Ex-policeman among five held in Meghalaya for smuggling
Five arms smugglers, including a former Nagaland Police official, have been arrested in Meghalaya and a cache of high-frequency wireless sets seized from them, police said Sunday.
Shillong: Five arms smugglers, including a former Nagaland Police official, have been arrested in Meghalaya and a cache of high-frequency wireless sets seized from them, police said Sunday.
"Acting on a tip-off, we arrested five people Saturday night and seized six high-frequency wireless sets from their hideout at Maikhuli area bordering Assam`s Kamrup district," Ri-Bhoi district police chief CVS Reddy told a news agency.
The China-made TYT TH-F8 wireless sets smuggled from Myanmar were meant to be delivered by the smugglers to Rakkam D. Shira, finance secretary of the Garo National Liberation Army (GNLA).
The outlawed GNLA is fighting for a separate Garoland carved out of Meghalaya.
Robert Sangma, a former Nagaland Armed Police branch sub-inspector, and Moya Khohung were the first to be arrested from Byrnihat town in Ri-Bhoi district, he said.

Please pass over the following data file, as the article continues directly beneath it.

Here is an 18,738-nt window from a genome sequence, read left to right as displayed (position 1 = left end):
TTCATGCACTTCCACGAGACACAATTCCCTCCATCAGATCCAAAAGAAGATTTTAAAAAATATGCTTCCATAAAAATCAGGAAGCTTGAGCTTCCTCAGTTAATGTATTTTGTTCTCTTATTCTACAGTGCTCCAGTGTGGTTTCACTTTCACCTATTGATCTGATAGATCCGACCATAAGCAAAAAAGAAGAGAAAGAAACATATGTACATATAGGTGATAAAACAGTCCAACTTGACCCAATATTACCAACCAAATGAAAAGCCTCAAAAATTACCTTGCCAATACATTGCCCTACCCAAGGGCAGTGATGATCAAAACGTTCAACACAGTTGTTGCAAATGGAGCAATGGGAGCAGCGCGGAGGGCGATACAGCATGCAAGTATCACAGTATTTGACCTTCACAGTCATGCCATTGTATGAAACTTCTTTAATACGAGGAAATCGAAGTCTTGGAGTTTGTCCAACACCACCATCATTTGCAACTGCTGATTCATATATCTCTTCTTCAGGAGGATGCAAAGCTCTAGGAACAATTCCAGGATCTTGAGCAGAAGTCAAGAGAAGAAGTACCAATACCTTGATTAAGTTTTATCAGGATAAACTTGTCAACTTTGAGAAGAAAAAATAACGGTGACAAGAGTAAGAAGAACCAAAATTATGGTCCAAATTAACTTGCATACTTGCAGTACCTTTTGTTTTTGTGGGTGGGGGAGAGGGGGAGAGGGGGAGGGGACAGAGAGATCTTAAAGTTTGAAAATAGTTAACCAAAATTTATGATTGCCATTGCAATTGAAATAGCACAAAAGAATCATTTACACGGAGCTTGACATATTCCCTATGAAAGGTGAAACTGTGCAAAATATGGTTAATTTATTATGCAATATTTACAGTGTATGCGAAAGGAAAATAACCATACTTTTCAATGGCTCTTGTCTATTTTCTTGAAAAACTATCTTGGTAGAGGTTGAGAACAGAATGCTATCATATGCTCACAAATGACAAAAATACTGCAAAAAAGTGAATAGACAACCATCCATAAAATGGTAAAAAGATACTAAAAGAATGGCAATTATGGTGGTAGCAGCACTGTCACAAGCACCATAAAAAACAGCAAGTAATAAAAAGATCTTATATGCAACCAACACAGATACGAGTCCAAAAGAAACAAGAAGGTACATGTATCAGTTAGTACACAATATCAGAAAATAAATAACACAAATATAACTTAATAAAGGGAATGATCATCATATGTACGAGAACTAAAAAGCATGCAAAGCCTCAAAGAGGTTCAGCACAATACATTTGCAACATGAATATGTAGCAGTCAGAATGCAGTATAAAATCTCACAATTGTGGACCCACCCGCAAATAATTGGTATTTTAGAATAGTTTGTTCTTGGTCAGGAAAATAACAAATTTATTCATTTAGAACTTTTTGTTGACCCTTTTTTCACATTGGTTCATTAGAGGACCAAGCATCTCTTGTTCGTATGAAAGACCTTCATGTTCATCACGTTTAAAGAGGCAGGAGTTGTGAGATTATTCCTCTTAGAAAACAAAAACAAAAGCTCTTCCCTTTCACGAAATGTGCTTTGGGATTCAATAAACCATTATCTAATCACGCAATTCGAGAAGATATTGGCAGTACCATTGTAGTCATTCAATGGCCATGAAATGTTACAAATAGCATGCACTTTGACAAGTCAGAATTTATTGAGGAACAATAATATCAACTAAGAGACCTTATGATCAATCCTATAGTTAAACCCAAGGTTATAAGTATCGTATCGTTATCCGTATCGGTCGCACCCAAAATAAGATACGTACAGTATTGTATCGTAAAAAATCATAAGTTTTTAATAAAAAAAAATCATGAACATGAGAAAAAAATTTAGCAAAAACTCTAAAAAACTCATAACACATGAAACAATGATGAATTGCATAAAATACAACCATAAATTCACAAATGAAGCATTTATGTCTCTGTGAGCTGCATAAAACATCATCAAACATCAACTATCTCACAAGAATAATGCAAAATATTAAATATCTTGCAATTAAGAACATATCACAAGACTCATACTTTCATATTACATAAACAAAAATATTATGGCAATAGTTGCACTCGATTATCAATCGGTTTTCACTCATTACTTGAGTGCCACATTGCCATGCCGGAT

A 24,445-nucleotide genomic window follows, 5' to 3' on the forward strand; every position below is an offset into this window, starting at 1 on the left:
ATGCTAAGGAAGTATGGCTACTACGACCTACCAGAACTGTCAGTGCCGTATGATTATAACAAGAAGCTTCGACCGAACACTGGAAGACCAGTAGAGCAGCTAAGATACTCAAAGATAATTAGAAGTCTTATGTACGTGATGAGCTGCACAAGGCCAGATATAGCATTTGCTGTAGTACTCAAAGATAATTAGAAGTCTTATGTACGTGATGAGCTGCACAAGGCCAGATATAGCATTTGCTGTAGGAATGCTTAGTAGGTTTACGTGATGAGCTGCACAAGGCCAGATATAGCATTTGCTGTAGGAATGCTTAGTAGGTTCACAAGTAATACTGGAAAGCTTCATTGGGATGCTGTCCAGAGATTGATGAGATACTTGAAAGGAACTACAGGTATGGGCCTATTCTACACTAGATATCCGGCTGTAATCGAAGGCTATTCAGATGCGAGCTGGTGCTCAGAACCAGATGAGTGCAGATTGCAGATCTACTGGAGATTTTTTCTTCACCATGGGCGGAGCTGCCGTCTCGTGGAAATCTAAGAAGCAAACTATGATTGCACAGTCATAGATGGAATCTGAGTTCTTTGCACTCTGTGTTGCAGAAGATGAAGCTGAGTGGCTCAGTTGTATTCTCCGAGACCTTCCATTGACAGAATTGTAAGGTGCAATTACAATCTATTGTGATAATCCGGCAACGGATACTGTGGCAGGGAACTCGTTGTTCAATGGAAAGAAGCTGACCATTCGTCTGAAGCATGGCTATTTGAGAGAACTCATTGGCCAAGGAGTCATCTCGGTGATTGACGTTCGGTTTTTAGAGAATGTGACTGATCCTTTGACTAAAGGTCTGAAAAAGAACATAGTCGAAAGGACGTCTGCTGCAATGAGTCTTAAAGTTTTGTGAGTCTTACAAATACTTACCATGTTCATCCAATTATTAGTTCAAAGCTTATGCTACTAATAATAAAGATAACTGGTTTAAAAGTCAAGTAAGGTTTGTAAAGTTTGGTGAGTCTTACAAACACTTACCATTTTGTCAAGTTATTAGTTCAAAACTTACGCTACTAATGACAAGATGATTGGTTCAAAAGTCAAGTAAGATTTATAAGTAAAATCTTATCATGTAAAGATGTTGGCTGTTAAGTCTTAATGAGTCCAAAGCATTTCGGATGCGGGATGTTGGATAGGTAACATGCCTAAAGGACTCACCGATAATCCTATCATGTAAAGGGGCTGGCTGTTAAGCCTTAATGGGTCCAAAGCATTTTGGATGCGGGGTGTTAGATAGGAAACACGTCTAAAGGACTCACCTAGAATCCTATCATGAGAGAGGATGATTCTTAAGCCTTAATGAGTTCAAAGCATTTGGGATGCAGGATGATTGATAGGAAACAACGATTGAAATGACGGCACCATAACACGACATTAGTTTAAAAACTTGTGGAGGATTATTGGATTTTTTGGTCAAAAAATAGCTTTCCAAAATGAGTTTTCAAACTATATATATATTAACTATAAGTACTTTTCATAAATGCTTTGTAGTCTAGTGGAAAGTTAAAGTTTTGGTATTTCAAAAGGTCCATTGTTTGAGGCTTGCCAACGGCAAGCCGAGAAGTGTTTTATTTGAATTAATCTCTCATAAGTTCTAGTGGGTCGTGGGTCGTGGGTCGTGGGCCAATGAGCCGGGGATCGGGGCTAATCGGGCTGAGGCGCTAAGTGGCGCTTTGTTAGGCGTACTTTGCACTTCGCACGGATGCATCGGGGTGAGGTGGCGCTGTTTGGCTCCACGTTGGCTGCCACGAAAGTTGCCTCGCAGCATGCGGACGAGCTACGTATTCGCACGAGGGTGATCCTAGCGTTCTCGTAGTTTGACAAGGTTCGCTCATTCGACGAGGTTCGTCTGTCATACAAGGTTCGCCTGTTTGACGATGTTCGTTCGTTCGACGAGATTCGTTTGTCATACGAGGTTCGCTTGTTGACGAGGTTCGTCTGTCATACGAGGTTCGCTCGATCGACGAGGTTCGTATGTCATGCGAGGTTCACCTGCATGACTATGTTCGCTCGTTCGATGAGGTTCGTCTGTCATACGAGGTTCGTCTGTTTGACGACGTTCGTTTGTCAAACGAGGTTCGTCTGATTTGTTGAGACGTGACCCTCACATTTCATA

Sangma said he was working as a security commander at CMJ Breweries located at Byrnihat after taking voluntary retirement from the police force.
Police later raided their hideout at Maikhuli and recovered the wireless handsets besides nabbing three more smugglers -- Zamthoson Haokip, Suntak Prem Baite and Ramzan Khubang.
Police said it was a major breakthrough since all five were supplying various types of arms and ammunition to the GNLA.
Efforts are on to find out the actual suppliers and their links with rebel groups in the northeastern states.
In recent months, Meghalaya and Assam Police have seized rocket launchers, shells and foreign-made pistols meant to be delivered to the GNLA.
The GNLA is believed to have been formed with the help of the National Socialist Council of Nagaland-Isak-Muivah (NSCN-IM) with the intention of extortion in the coal-rich areas of the Garo Hills region.
The Garo outfit, declared a terrorist organisation, forged an operational alliance with the United Liberation Front of Asom (ULFA) and the National Democratic Front of Bodoland (NDFB), which provided it access to sophisticated arms and ammunition.
GNLA rebels, who number around 200, unleashed terror in the region in the past one year and killed over 50 people, including security personnel.